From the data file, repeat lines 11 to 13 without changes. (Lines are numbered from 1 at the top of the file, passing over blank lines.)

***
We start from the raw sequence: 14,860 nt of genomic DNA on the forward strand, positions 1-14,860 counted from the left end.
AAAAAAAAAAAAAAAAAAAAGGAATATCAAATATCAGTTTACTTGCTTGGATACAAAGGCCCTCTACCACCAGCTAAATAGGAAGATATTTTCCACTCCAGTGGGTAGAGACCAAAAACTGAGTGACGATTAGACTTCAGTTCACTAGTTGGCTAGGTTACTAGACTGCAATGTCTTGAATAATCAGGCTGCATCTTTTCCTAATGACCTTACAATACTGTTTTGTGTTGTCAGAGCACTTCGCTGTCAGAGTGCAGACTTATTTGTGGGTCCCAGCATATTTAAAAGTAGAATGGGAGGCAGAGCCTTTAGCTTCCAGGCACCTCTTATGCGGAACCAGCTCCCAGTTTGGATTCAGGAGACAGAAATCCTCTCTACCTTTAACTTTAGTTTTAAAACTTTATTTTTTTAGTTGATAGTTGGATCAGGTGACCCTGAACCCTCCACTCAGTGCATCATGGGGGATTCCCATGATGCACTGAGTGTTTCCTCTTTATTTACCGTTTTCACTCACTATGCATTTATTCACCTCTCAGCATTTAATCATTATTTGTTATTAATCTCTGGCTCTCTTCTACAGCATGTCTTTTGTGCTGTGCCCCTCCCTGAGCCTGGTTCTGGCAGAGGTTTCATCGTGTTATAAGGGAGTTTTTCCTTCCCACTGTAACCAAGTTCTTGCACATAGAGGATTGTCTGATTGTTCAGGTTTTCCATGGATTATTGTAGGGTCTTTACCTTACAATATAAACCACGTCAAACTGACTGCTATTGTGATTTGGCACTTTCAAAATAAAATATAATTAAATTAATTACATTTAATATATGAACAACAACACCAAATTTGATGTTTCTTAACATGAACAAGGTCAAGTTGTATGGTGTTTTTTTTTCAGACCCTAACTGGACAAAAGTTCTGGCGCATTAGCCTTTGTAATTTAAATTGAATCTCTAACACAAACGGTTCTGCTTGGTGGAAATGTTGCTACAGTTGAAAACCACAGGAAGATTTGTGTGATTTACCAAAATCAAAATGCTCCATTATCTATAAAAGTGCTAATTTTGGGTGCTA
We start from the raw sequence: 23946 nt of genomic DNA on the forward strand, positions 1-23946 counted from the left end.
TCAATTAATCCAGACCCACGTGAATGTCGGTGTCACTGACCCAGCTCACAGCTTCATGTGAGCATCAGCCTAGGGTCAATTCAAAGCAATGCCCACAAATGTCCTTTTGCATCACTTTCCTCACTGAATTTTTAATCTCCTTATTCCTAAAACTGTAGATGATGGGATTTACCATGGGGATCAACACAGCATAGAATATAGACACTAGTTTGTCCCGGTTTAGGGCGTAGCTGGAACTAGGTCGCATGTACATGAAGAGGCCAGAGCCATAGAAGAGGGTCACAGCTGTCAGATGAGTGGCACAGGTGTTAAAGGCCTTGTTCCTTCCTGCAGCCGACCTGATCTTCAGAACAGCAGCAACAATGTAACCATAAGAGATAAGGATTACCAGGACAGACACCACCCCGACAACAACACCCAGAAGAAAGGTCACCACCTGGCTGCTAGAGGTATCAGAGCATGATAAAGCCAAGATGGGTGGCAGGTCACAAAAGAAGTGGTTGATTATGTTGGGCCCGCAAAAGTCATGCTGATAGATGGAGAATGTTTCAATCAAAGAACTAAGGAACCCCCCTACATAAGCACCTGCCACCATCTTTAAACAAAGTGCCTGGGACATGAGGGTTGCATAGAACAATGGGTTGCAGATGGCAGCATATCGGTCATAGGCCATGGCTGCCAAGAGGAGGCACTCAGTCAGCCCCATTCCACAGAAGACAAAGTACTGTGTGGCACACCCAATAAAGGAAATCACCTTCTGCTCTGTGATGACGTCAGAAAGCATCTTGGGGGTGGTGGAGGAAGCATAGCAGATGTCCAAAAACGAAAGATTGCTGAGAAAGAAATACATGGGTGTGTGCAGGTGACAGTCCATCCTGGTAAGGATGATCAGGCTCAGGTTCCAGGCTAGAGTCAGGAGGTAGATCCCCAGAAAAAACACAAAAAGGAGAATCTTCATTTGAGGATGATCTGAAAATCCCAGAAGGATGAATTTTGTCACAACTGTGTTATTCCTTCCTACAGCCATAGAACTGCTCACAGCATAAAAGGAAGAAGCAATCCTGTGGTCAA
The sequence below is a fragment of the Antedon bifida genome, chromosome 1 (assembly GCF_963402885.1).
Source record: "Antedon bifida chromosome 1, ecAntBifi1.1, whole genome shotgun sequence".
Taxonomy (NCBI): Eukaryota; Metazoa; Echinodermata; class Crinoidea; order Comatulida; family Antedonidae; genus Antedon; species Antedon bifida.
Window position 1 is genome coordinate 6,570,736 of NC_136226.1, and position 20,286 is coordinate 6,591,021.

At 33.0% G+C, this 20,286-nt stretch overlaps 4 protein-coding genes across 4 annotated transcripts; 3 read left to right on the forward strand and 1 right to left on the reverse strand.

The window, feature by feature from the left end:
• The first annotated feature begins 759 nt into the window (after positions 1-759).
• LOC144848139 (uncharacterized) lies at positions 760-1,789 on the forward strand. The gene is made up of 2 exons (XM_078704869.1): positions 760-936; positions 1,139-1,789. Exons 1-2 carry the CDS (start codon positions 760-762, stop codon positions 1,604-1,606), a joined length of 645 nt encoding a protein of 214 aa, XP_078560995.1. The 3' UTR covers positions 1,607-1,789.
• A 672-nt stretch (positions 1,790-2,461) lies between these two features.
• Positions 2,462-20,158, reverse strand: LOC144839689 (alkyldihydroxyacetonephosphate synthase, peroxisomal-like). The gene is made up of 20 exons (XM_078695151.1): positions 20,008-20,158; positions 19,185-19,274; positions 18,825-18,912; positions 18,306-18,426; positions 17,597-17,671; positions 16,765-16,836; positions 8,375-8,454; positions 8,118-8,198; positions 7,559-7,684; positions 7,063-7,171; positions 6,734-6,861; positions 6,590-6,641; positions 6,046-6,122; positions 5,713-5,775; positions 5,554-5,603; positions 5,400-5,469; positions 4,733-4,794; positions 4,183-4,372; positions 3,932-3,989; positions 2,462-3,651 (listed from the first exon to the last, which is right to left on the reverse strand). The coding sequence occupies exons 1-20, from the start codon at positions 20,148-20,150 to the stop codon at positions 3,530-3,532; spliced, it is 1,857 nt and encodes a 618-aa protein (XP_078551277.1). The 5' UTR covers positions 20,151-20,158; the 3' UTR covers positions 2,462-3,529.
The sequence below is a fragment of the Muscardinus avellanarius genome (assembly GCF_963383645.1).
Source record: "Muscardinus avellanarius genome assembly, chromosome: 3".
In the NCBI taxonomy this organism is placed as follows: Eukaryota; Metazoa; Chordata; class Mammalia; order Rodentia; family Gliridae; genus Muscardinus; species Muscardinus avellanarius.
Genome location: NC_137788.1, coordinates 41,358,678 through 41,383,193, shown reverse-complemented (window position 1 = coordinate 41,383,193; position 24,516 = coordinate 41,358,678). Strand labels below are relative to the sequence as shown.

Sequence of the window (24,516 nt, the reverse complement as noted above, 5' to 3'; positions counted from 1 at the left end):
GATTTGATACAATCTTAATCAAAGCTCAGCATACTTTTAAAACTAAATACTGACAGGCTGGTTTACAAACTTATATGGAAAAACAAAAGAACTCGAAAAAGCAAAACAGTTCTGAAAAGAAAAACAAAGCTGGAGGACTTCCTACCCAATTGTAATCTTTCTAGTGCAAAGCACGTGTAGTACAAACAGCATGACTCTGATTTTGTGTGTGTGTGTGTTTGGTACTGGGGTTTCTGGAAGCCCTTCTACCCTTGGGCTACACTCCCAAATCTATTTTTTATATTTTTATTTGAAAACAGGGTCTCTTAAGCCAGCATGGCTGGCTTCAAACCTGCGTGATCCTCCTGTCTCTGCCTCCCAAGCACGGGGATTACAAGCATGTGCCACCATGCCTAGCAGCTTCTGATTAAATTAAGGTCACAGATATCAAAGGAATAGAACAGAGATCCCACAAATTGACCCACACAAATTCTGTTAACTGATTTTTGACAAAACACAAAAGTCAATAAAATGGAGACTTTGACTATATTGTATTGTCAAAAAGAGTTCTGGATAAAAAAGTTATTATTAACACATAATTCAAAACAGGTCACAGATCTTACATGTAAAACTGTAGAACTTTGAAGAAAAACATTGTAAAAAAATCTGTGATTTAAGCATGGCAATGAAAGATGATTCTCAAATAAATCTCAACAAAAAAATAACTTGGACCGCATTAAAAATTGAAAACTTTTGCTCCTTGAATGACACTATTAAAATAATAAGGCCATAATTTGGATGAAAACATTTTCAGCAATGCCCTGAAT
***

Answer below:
• The first annotated feature begins 759 nt into the window (after positions 1-759).
• LOC144848139 (uncharacterized) lies at positions 760-1,789 on the forward strand. The gene is made up of 2 exons (XM_078704869.1): positions 760-936; positions 1,139-1,789. Exons 1-2 carry the CDS (start codon positions 760-762, stop codon positions 1,604-1,606), a joined length of 645 nt encoding a protein of 214 aa, XP_078560995.1. The 3' UTR covers positions 1,607-1,789.
• A 672-nt stretch (positions 1,790-2,461) lies between these two features.